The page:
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    Quote Originally Posted by GearHeaded View Post
    just to clarify how close me and Obs are.. for me its only a slight differece of using a 300 RUM instead of 7mm

    Click image for larger version. 

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    300 rum is aeesome.
    I hate the short actions. Its not the same.

    The old 7rum was the best damn BC I ever found.

    I shot a yearling at a moments notice with it at 475 yrds.

    I was into old habits and held 4 inches above his back in line with the heart. Well that was a screw up.

    I cut the tendons on his spine at his neck connection.

    He dropped on the spot with paralysis and I had to snap his neck as... He wasnt on our side of the ground.
    No field dress or quartering.
    I just threw him on my back and trotted the 1/2 mile to the house lol

    My brother used the 300 a lot.

    I absolutely loved the 7 Rum.
    Only thing I didnt like was that after 2000 rounds the barrel was spent.

    They were all balls and no penis.

  15. #15
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    Quote Originally Posted by GearHeaded View Post
    correct . it actually is what made our brain develop so far....
    The modern gorilla is the blueprint of where we were headed without a carnivorous diet. It has a big belly because it has to eat a huge volume of low-energy foods daily. The big belly makes it difficult to walk erect and forces knuckle-dragging quadrapedalism. And the low energy food and low protein diet limits brain development.

    A diet of fruits, gains and nuts requires powerful mastication. Powerful mastication requires a massive zygomatic bone to support the powerful jaw muscles. Having a massive zytomatic bone limits the potential for growth of the brain case for the simple reason that there's no room for it.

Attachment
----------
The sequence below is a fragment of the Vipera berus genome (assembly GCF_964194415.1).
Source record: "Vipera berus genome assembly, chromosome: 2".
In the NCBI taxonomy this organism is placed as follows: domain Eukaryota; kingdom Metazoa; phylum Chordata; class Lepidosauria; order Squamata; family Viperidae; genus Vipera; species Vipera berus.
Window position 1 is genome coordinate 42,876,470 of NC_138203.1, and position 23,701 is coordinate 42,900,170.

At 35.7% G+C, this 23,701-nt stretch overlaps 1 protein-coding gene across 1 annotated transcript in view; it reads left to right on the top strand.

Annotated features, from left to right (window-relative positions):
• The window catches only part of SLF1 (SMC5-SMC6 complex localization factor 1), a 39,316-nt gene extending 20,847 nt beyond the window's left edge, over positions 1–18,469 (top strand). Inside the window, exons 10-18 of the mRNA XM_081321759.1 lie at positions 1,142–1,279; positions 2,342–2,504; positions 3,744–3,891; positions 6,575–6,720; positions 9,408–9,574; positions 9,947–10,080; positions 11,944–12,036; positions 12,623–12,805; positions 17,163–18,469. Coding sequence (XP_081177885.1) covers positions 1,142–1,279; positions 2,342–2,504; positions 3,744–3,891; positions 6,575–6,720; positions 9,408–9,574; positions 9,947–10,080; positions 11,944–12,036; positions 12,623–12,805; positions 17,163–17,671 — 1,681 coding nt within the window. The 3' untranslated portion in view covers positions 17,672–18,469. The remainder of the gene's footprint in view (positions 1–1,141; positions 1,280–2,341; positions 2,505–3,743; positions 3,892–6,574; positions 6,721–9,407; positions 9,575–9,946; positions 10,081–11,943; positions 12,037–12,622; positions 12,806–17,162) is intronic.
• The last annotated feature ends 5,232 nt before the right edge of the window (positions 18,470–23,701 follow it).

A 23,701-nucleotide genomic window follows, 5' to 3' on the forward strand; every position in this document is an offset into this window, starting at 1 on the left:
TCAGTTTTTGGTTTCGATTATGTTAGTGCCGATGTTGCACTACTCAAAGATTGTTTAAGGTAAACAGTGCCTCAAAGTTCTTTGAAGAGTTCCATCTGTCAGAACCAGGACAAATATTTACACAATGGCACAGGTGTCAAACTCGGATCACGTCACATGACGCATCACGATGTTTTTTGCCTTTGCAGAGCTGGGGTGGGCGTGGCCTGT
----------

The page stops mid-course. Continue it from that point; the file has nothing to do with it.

Skull of Australopithecus showing
    prominent zygomatic bone and
    structurally limited brain vault

    The Homo group (as in Homo Sapien) split from the Australopithecines about 5 million years ago. After that, owing to Homo's increased meat intake, the teeth shrank, the jaw shrank, the jaw muscles shrank and the zygomatic bone shrank, making room for greater brain development. And thanks to the meat-rich diet, there was excess protein to support a bigger brain.

    Homo's belly shrank owing to the smaller volume of higher energy food required to thrive, which allowed a more upright posture. The more upright posture gave us the luxury of using our hands for things other than walking, like making tools. Upright posture also made us able to observe things from further away, which aided in both hunting and self-defense.

    More brain power and gaining dexterity in the hands made us able to make tools, like spears and skinning knives, which made us better hunters.

    It was a positive reinforcement loop. The more meat we ate, the more protein there was for the brain, the more upright we could walk, the more things we learned to do with our hands, the better we could hunt, and the more meat there was for the eating.


    EDIT:
    The skull of a modern lowland gorilla, showing a similarly robust zygomatic bone. And the matching lower jaw also is quite massive.



    The lowland gorilla's brain is further limited by the sagittal crest, the ridge of bone running down the middle of its skull, which is another adaptation to support the massive jaw muscles.
    Last edited by Beetlegeuse; 11-03-2019 at 09:36 PM.

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    Quote Originally Posted by Obs View Post


    Energy is obtained, processed, and spent.

    Hence, stars burn and burn out.

    You are not perpetual. Nothing is.

    Logic would say be sensible not overboard.
    I'm going to re post this just cause how much I love this video
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  17. #17
    i_SLAM_cougars is offline Banned- for my own actions
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    Quote Originally Posted by GearHeaded View Post